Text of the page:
" (p. 1). This attribution of the "crystallization" of the scandal to "words"
and "images" suggests that supposedly fact-minded journalists will turn into
post-modernists before they consent to good old, flat-footed explanation!
These words and images are early signs of a chemical reaction that
sometimes bursts into fireworks, but on other occasions, "the chemical reaction
never occurs; the matter simply turns back into vapor" (p. 1).
The answer to the question "Which scandals will captivate the public,
and why?" is mysterious and seemingly unpredictable. Relatively minor
transgressions, like those associated with overdrawn accounts at the House
bank, may infuriate the people, while wrongdoing that challenges the core
of constitutional government (the Iran-contra affair) may anger only
columnists and civics teachers.
The public again is depicted as mercurial and unpredictable, lacking in
understanding. And there is a curious mingling of esthetic and substantive
standards: the public can be "captivated" or "infuriated" by scandal. The
esthetic framing seems to predominate, and the first source cited is, of all
things, a rhetorical critic!
'What causes a scandal to take root,'said Kathleen Hall Jamieson, dean
of the Annenberg School of Communications at the University of
Pennsylvania, 'is what involves a reader in an Agatha Christie novel: the
anticipation that a full-blown plot is going to be revealed that is going
to explain something basic to
On Explanatory Journalism D 30
mankind, like human venality, thwarted love or the corrupt use of
power' (p. 1).
Whether Whitewater could fulfill these mythic demands, "it is too early to
tell," Rosenbaum says. The use of Jamieson's quote illustrates how journalists
deploy a species of dramatic criticism that offers analysis without explanation.
In truth, of course, Jamieson's remark actually re-opens the question of whether
there has in fact been "a corrupt use of power." And, again, much could have
been said in this story about the nature of the abuses of power and forms of
venality in past cases as compared to Whitewater. The previous week's extensive
interviewing had revealed on the part of the public grave doubts that the
Whitewater charges amounted to much, public suspicion that the story was being
used for both partisan and journalistic purposes, and sympathy for Clinton's
larger agenda. These appear only briefly (in the 19th of the story's 28
paragraphs), when Rosenbaum says, "the public very much wants Mr. Clinton to
succeed as President" (p. 6). The week in review story's overall angle finds the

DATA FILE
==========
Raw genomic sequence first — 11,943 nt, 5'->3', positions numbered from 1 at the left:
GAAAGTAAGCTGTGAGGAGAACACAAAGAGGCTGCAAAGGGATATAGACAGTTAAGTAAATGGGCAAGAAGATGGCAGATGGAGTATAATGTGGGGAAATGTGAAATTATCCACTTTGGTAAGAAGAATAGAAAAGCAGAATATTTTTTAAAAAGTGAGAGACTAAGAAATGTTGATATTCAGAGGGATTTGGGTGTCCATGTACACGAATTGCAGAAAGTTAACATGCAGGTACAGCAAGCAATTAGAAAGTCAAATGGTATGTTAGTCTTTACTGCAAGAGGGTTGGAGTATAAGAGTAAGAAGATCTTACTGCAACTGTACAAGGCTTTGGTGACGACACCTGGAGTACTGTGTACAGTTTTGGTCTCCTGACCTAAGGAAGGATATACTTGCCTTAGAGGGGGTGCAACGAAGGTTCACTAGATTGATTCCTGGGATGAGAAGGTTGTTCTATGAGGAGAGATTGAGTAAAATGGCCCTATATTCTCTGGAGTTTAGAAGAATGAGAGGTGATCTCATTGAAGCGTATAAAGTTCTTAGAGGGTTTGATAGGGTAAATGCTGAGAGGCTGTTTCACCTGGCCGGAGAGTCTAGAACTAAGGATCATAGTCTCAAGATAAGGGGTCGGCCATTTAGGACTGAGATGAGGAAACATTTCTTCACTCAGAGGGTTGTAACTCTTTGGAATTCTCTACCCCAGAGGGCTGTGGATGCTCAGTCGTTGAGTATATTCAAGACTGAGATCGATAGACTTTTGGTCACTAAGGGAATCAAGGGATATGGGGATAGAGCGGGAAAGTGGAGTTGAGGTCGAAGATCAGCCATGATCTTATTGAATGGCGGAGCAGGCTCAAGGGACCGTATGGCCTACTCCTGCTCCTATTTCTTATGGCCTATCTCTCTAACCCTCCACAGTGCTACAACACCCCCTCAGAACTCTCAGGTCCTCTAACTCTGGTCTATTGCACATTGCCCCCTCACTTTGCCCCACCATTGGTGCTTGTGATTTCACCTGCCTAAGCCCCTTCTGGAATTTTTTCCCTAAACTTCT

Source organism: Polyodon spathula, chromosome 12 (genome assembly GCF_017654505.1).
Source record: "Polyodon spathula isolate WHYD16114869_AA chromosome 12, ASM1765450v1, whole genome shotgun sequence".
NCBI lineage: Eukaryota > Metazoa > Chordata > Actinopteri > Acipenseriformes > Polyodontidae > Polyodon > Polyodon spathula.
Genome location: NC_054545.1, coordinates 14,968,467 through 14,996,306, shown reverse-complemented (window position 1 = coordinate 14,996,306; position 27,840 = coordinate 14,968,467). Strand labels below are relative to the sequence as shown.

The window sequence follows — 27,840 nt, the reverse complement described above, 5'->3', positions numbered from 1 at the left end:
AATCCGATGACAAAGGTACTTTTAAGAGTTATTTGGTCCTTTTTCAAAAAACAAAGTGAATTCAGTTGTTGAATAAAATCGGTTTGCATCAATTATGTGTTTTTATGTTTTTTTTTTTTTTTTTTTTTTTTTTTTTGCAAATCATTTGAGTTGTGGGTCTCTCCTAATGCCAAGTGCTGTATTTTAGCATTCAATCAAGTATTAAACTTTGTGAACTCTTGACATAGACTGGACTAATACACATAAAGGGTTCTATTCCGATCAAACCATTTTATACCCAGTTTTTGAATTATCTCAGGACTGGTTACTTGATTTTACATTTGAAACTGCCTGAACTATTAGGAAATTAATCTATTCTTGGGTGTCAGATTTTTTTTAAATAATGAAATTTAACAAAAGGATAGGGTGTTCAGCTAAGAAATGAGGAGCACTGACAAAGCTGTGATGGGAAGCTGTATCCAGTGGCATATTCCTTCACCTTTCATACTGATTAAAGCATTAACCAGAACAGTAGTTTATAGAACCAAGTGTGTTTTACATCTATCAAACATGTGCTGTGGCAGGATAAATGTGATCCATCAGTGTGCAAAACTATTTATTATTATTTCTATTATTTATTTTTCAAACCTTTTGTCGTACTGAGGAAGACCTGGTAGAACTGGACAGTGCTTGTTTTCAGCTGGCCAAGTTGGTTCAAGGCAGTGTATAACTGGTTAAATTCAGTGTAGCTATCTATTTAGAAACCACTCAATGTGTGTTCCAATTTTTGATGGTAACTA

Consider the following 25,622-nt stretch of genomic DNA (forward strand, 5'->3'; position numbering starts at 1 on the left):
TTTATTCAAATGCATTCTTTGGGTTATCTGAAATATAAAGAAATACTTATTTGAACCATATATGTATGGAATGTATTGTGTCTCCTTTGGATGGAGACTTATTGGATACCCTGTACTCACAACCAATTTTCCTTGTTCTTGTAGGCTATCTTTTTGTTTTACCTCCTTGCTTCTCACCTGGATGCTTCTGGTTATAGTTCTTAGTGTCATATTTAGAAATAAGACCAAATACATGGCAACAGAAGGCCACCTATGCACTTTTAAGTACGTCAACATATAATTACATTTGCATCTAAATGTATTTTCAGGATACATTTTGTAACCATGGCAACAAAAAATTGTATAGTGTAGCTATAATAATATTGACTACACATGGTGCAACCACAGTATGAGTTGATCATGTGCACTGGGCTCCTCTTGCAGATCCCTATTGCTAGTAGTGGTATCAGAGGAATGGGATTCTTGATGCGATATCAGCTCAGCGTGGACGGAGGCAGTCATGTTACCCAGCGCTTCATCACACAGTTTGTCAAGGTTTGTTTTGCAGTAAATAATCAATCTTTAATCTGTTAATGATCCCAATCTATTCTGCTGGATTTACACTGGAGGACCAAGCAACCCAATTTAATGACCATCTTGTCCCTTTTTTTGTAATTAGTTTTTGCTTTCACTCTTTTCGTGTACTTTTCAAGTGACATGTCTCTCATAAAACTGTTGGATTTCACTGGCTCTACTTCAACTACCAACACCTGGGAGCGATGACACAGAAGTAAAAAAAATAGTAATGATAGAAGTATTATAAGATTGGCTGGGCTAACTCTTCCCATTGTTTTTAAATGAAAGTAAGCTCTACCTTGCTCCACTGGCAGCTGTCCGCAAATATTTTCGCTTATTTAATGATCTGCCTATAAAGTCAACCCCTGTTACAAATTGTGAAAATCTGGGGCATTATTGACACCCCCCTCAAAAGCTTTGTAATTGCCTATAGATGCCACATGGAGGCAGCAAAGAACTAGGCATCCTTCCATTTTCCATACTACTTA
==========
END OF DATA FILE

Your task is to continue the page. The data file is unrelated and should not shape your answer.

Times Week in Review throwing up its hands rather than weighing the issue, and
declared the political worldDand the publicD"mysterious."
CONCLUSION: EXPLANATION THAT EXPLAINS
This essay began by saying a moment of opening for change in journalistic
rhetorical emerges from heightened public demand for explanatory journalism and
the newspaper's attempt to increase market share. The intervening analysis has
described a conceptual inclarity and resistance to the explanatory journalism in
the discourse of professional and media historians. It has also noted a severe
resistance to the process of explanation on the part of journalists. Carey
On Explanatory Journalism D 31
(1986) calls explanation the "dark continent" of journalism. However, in saying
that the entire "curriculum" of journalism provides sufficient explanation, if
the reader is patient and thorough enough to pursue it, he suggests that in the
end the terrain is clear enough. The need for explanatory journalism remains
severe enough that it seems important to make stronger demands on the quality of
explanatory journalism within daily news reporting, where most people get their
news. If this principle is accepted, then a better metaphor for the place of
explanatory journalism in the journalistic terrain might be will o' the wispDan
evanescent quality, mentioned in journalism histories but not very clearly
comprehended, celebrated in principle but evaded in practice. Journalism never
explicitly acknowledges that explanation may lie outside its range of rhetorical
possibilities, but continues to treat explanation as a kind of unacknowledged
Still, explanatory journalism does occur here and there, as examples cited
in the course of this paper show. Newspapers, in their scorn for and repudiation
of the contextual, are arguably missing an important opportunity to be
"reader-friendly." As noted above, news analysis, labelled and unlabeled,
appears regularly and can be used more systematically for explanation. The
Sunday paper is also a natural place for such reflective journalism. And if
newspapers developed special explanatory treatments, these could be packaged for
greater permanence, e.g. as a pull-out to be saved, and fairly promoted in
The quite real ideological pressures that limit journalism from taking a
truly public point of view and seeking a wide range of views on questions
concern us as citizens still leave room for explanatory journalism. It
On Explanatory Journalism D 32
would not have taken much to have written the Whitewater reaction story to fully
acknowledge, rather than subordinate, the public intelligence and skepticism
that were discovered. In the paper's story the next day, the courage to explore
the gravity of the Whitewater affair should hardly lie beyond the reach of the
news organization that prides itself on publishing the Pentagon Papers.
Notwithstanding the ideological pressures media critics rightly describe,
explanatory journalism could appear in tomorrow's paper, given the will and the
understanding. Conceptual clarity about the nature ofDand even the resistance
toDexplanatory journalism is a necessary foundation for pressures from the
public and media critics to bring that possibility to reality.
On Explanatory Journalism D 33